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3 Common Internal Struggles People with ADHD Face

Spirals of thinking that can lead to guilt and distress.

Key points

  • People with ADHD may struggle with certain harmful thinking patterns that can lead to shame and distress.
  • Finding ways to center the mind and body can help someone with ADHD regain emotional balance and well-being.
  • Techniques like taking time to rest and recharge can help.

Adult clients who present with attention-deficit/hyperactivity disorder (ADHD) often describe their frustration of the mind leading them towards questions of great importance and a sense of not feeling satisfied (a craving for stimulation). Rejection sensitive dysphoria and emotional hyperarousal precipitate clinically significant symptoms of distress. The ADHD mind has an interest-based nervous system that is not motivated by rewards and consequences, and this may eventuate in motivational and time challenges and achieving below potential (e.g., not finishing what one starts).

3 internal struggles commonly reported by adults with ADHD

  1. The activation spiral of thinking creates cognitive dissonance with relation to setting realistic limitations (what is realistically achievable) in contrast with to-do lists that causes distress. Time blindness and difficulties with prioritizing and organizing may result in chronic stress. When one's sense of value is associated with productivity, survival mode thinking may activate the threat and drive systems.
  2. The social anxiety spiral of thinking leads to subjugating, masking, reassurance-seeking, and/or overcommitting to things. These behaviors are particularly adverse for mental health. The values people hold (authenticity, loyalty, fairness, and kindness) may spiral into unrelenting expectations of the self, feeling guilt, and the self-limiting belief of not feeling good enough.
  3. The existential spiral of thinking is a questioning of one’s purpose, meaning, and connections in life. Deconstructing this to the point of feeling lost may lead to symptoms of sadness and grief.

8 techniques to help center the mind and body

  1. Learning to be mindful of your emotions in a curious and non-judgmental manner (Acceptance Commitment Therapy) allows you to change how you pay attention to emotion and sets the framework for managing distress in a healthy way.
  2. The pioneering work of neuroscientist Bruce Perry’s model of Sequential Engagement and Processing highlights the importance of regulating (calming the stress responses) and connecting through a relational approach before reasoning (e.g., attempting to feel self-assured).
  3. Subconscious urges have a distinct sense of urgency to them and may trigger the vulnerable child within. Conscious thought and taking action may not produce change. Rather, change may require you to memorize that feeling and move what you have learned from the conscious mind to the subconscious. Schema therapy is a powerful treatment approach that allows people to identify psychological defenses and self-defeating patterns that begin early in life.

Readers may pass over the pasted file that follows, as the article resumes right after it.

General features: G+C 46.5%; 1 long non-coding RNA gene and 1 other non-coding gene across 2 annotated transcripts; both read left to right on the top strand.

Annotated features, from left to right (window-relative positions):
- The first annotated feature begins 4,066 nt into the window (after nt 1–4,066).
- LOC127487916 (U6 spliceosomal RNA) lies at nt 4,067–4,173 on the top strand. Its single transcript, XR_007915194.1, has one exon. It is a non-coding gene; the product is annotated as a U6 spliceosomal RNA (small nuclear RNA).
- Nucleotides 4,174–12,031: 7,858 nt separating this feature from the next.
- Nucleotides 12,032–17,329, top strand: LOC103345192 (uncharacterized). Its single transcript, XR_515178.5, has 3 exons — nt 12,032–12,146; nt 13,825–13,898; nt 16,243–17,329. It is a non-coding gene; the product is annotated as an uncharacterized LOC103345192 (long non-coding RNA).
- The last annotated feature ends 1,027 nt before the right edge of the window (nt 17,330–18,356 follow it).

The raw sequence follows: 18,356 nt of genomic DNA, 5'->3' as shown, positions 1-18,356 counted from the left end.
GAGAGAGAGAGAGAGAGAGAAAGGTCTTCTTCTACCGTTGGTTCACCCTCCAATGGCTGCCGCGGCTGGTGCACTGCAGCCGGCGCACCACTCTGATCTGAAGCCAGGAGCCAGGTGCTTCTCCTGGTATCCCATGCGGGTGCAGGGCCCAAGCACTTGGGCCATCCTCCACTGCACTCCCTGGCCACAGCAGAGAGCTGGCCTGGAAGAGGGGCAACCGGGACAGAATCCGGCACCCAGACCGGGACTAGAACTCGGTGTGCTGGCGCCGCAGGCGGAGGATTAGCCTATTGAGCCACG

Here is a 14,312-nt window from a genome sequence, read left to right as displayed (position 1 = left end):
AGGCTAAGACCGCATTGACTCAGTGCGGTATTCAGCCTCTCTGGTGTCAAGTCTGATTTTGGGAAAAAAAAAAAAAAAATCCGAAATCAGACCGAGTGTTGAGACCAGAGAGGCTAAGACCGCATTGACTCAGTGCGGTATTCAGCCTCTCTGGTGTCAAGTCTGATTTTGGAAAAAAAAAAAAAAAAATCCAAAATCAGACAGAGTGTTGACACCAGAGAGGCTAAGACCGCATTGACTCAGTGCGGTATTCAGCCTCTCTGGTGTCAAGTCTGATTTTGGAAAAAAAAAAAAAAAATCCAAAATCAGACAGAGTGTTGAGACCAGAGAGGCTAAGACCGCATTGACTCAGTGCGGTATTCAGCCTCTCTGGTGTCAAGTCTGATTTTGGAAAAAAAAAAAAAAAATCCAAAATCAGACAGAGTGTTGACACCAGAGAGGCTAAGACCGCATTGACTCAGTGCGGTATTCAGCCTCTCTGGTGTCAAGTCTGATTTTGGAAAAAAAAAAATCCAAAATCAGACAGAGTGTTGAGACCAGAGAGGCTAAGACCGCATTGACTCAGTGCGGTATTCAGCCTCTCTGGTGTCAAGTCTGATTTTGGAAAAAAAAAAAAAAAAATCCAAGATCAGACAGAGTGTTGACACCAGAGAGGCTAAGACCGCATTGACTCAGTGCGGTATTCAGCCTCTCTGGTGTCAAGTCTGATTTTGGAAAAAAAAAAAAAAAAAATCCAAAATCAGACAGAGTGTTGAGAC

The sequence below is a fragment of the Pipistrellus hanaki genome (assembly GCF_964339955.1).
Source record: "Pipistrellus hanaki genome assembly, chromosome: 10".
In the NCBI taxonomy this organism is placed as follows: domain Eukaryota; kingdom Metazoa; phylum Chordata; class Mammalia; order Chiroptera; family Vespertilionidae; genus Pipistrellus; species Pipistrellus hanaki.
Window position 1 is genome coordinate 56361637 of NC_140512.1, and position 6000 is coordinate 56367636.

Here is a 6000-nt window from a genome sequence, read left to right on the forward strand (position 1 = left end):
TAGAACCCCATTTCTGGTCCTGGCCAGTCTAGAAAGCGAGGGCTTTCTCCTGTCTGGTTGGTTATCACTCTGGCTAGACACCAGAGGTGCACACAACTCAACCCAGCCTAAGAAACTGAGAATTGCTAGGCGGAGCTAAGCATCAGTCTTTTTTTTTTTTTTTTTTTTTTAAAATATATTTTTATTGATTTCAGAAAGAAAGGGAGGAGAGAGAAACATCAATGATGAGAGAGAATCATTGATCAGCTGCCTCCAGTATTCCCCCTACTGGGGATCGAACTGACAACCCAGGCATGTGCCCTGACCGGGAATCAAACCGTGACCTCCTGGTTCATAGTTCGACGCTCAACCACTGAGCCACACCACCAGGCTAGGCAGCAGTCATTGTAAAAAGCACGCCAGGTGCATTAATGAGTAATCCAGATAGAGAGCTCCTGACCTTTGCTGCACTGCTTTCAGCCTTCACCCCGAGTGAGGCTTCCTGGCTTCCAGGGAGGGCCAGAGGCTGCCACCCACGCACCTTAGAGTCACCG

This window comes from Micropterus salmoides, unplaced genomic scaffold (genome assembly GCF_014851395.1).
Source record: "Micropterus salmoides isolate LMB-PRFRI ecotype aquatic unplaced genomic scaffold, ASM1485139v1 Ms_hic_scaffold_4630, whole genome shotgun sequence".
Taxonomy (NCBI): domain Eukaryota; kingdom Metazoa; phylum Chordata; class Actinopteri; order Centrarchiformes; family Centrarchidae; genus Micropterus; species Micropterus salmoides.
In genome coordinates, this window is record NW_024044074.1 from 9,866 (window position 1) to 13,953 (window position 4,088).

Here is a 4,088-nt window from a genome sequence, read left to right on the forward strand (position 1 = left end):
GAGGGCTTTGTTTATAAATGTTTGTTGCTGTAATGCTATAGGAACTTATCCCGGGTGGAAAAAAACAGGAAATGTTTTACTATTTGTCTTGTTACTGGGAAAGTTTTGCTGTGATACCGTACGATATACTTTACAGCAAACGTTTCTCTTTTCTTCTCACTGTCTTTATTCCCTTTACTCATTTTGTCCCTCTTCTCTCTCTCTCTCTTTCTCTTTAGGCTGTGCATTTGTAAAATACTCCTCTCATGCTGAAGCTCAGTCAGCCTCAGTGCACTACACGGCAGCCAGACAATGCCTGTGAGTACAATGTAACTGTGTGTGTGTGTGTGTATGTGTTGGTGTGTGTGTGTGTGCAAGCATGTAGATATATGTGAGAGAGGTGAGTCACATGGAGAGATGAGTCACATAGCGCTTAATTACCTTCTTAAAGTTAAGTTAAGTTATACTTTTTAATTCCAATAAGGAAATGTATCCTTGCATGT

4. Embracing the authentic self (e.g., checking in with what you feel and need at any given moment in time) fosters a genuine connection with the self and others.
  5. Activities that are regulatory, rhythmic, and/or involve movement are beneficial for completing stress cycles (to help the body move out of survival mode thinking).
  6. Neurodivergent minds need to rest and recharge. There are many different types of rest, including, sensory rest, creative rest, emotional rest (having the time and space to freely express how you feel), and social rest.
  7. Positive traits of ADHD—of which there are many—include being kind, passionate, creative, honest, curious, innovative, and good in a crisis (able to compartmentalize). Clients with ADHD often report their innate ability to thrive in situations of variety, rapid change, and that reward innovative thinking.
  8. Neurodivergent minds benefit from feeling the flow of operating within their own space and time. Flexibility (accommodations) allows people to minimize the negative and leverage the positive.

Ultimately, we want to empower neurodivergent individuals to feel comfortable to ask for the accommodations and support they need. By offering respect, support, and flexibility (accommodations in the workplace), we will encourage self-determination, empowerment, and innovations for the good of all. If a person is genuinely proud of who they are, it helps them to navigate the world better. In this way, expectations become more realistic and do not require the person to meet standards that are unreasonable.

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